IT Security Rewind: The Week of May 2
May 6, 2011 | Uncategorized | CyberArk
by Josh Arrington
Today marks the launch of our “IT Security Rewind” blog series, with our take on some of the week’s most significant and newsworthy industry stories. Our inaugural post highlights recent breaches and examines highly-exploitable vulnerabilities in common software and systems. Let’s take a look at this week’s Rewind:
- Above the law? When it comes to maintaining order and preserving safety, police officers are typically considered a first line of defense. Unfortunately, that doesn’t necessarily mean that their crime prevention technology is impregnable to hackers. As one security consultant proved, it is possible to exploit vulnerabilities in their equipment, specifically a police cruiser’s digital video recorder system. The consultant was able to exploit the hardcoded, default password in the system’s FTP server to gain access to the DVR’s controls and manipulate its use. Just another example in a long line of recent breaches that illuminate the vulnerabilities present in a large number of seemingly innocuous targets (think: digital copiers and scanners, video conferencing systems, and well, police cruiser cameras).
- Don’t ignore ERP: Along those same lines, enterprises beware: According to Dark Reading, another one of those often-ignored network targets susceptible to attack may be your company’s ERP system. According to the report, these systems are often ignored and left vulnerable by unauthenticated attackers that can leverage embedded credentials, like hardcoded passwords, to enter a system and steal sensitive information.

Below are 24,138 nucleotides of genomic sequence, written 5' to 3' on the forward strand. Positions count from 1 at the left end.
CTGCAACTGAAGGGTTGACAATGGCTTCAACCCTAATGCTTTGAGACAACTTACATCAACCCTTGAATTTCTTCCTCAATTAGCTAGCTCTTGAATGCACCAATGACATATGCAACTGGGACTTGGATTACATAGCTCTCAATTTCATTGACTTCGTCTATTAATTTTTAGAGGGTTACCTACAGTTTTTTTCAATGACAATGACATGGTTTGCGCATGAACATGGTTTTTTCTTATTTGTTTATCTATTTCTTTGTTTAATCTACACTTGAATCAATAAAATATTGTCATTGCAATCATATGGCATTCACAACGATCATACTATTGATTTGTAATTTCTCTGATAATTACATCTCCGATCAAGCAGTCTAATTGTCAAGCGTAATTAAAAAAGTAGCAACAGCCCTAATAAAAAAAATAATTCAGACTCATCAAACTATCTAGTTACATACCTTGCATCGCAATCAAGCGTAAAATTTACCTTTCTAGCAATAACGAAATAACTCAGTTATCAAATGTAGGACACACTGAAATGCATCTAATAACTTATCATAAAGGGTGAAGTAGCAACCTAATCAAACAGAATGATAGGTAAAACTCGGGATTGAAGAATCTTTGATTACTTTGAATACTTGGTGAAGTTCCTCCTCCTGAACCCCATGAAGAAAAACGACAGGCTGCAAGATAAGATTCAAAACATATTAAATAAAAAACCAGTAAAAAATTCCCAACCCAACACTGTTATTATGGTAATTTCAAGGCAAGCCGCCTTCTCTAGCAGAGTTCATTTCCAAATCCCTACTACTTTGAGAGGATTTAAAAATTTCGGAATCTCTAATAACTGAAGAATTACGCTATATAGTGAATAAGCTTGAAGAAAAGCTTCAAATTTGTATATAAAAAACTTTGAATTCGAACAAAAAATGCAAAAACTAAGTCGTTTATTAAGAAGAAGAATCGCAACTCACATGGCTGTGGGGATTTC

- Passwords at risk [again]: Speaking of lines of defense—how upset would you be if you proactively used a secure password storage service, but then discovered that all of that critical information may be compromised? One of those services, LastPass, is urging their users to change their network passwords after detecting a network anomaly.
No matter where or how data is stored these days, one thing is clear—you need to stay on guard.
That’s this week’s IT Security Rewind! What was your take on the news?